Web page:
John Walton’s new book The Lost World of Adam and Eve: Genesis 2-3 and the Human Origins Debate explores a topic at the center of much of the controversy between science and Christian faith. Following the format used in his earlier books The Lost World of Genesis One and The Lost World of Scripture the chapters are organized according to propositions about the text and its interpretation. The first five propositions summarize concepts from the first two books and his more scholarly book Genesis 1 as Ancient Cosmology. These propositions focus on the nature of scripture and the interpretation of Genesis 1 to provide a necessary foundation for the move into Genesis 2 and 3 and the problem of Adam. Today’s post will outline the major ideas in this foundation.
Genesis is an Ancient Document. The better we understand the ancient context, the better we will understand the message of the text. Walton will often remind us that Genesis was written for us but it was not written to us. As scripture it is for everyone, but this does not remove the need for continued study and interpretation. Every translation involves interpretation.
Some ideas in the text are incidental arising from the ancient Near Eastern culture, they are not part of the message of the text. For example, Genesis assumes that the waters above are separated from the waters below by a solid dome of some sort. Most people until very recently would have had no trouble believing this and it was a common view in the church, as the picture from Lucas Cranach included in Luther’s bible illustrates. Today we know this isn’t true and most don’t feel that this “error” undermines biblical authority. Likewise, we no longer view people as thinking with their intestines, even though this language is used in the text of scripture. Genesis isn’t a science text and it isn’t teaching science. We would do well to remember this and to avoid reading modern science back into the text or out of the text.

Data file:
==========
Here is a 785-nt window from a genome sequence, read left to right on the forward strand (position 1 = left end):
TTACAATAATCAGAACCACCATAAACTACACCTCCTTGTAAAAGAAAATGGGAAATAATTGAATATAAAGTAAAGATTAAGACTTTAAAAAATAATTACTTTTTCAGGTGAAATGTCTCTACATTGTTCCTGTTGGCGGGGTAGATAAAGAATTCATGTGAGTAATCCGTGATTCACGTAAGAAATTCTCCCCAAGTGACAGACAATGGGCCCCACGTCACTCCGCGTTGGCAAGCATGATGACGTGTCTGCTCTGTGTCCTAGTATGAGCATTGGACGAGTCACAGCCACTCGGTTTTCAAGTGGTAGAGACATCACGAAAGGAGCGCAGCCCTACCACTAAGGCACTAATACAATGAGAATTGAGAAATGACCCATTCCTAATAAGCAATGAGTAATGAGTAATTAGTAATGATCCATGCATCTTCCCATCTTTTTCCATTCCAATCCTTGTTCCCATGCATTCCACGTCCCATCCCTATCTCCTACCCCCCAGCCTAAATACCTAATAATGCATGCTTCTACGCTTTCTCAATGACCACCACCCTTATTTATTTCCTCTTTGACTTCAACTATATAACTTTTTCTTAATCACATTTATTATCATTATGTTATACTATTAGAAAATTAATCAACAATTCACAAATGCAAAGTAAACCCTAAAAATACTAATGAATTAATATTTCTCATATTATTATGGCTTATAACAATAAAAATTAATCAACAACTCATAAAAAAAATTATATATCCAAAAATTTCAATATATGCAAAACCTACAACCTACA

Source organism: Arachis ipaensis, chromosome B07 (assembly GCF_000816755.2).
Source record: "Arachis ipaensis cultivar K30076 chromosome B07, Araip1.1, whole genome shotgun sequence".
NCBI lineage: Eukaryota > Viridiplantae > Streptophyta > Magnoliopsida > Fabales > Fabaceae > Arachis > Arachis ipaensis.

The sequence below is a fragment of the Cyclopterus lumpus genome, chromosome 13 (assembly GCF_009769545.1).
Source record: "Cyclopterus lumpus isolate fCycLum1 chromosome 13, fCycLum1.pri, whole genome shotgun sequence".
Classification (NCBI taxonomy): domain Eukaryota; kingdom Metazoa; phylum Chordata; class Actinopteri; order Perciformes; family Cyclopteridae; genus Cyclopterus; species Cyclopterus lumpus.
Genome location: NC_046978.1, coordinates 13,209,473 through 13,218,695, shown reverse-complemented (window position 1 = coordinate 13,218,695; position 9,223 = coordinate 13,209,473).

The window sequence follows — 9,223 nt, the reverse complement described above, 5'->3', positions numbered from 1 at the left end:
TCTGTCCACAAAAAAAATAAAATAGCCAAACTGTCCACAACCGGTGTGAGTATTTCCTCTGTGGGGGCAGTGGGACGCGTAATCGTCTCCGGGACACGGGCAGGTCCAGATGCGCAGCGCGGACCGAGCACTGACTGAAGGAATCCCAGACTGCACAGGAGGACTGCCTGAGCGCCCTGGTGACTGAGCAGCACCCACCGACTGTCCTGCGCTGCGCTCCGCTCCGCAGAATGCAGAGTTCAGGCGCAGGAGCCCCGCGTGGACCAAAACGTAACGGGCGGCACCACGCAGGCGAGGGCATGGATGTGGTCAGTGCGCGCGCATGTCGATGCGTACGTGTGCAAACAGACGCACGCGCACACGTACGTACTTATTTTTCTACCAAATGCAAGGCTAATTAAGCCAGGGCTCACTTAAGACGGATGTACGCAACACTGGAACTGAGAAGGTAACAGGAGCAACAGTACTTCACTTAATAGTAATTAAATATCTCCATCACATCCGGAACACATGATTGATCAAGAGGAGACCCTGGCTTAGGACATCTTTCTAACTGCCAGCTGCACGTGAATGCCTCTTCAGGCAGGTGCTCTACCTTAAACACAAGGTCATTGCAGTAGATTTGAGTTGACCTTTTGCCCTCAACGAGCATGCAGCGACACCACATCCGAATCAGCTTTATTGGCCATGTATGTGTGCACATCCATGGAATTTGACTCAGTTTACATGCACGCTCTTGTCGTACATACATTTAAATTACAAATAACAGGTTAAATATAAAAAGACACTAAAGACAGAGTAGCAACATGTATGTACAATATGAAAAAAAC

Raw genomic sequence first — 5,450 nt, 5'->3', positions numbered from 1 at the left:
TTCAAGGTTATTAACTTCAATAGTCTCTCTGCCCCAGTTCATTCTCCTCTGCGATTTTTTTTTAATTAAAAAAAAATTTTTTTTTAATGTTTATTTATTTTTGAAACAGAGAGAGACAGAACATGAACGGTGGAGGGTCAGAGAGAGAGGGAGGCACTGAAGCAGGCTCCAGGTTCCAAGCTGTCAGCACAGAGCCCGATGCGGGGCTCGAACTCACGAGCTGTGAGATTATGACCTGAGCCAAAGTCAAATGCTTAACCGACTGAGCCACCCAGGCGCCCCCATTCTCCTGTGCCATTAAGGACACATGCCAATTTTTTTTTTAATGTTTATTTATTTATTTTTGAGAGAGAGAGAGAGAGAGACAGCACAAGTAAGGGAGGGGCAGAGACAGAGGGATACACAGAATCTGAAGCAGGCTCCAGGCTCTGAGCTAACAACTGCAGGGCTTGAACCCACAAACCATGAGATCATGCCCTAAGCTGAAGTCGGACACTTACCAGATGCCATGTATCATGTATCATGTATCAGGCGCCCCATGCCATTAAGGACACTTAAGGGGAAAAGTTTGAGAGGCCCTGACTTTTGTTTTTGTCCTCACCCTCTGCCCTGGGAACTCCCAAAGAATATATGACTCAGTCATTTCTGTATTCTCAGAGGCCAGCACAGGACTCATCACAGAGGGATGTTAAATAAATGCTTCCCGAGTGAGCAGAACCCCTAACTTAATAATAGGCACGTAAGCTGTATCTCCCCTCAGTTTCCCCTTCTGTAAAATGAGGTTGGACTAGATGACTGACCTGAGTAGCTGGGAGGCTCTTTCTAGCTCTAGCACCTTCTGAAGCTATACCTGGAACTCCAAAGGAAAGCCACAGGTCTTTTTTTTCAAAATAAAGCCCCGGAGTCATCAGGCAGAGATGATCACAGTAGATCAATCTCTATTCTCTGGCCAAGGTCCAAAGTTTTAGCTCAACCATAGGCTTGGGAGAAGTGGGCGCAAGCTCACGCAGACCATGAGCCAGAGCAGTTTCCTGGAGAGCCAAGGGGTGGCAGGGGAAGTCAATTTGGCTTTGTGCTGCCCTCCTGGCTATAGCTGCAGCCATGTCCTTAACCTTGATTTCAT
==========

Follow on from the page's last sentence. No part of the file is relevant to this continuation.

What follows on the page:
The need for expertise and scholarship to dig the depth of meaning from the text is simply a fact. We all walk alongside and stand on the shoulder of others as we read and study the text. Walton goes on:
Such study is not a violation of the clarity (“perspicuity”) of Scripture propagated by the reformers. They were not arguing that every part of Scripture was transparent to any casual reader. If they believed that, they would not have had to write hundreds of volumes trying to explain the complexities of interpretation at both exegetical and theological levels. They were, instead, trying to make the case that there was a “plain sense” of Scripture that was not esoteric, mystical, or allegorical and could only be spiritually discerned. Everyone could have access to this plain sense. (p. 22-23)
A better understanding of ancient Hebrew, ancient Near Eastern culture, literature, expectations, genres, styles, daily life, all of these will improve our understanding of Scripture. We need careful scholarship and we all need to pay attention to this scholarship.
Creating Focuses on Establishing Order by Assigning Functions. This is a big part of Walton’s overall argument. When we read Genesis 1 with modern eyes it seems obvious that the point is the material creation of the world. Before we can draw such a conclusion, however, we should dig into the text in its original context. Within the ancient Near East creation involves establishing order rather than producing material items. It isn’t that the latter is out of the question, it just isn’t the primary focus.
Our translations can illuminate and also obscure the ancient meaning of the text because every translation involves interpretation. Walton argues that the words translated made or created in Genesis 1 generally refer to establishing order or assigning function rather than to material creation. For example, “God made two great lights” could as easily be translates as “God provided two great lights” in the same way that God provided families for the midwives who defied pharaoh.
Genesis 1 Is an Account of Functional Origins. The starting point of Genesis 1 is a time without order or function. The actions of the seven days are aimed at establishing order. Separating light from dark and naming the times “day” and “night” establishes order. Separating the waters above from the waters below is also an act of establishing order and providing a space for life between these two expanses of water and regulates the weather. Separating dry ground and water naming them “land” and “seas” is an act of establishing order. The land then produces vegetation at God’s command.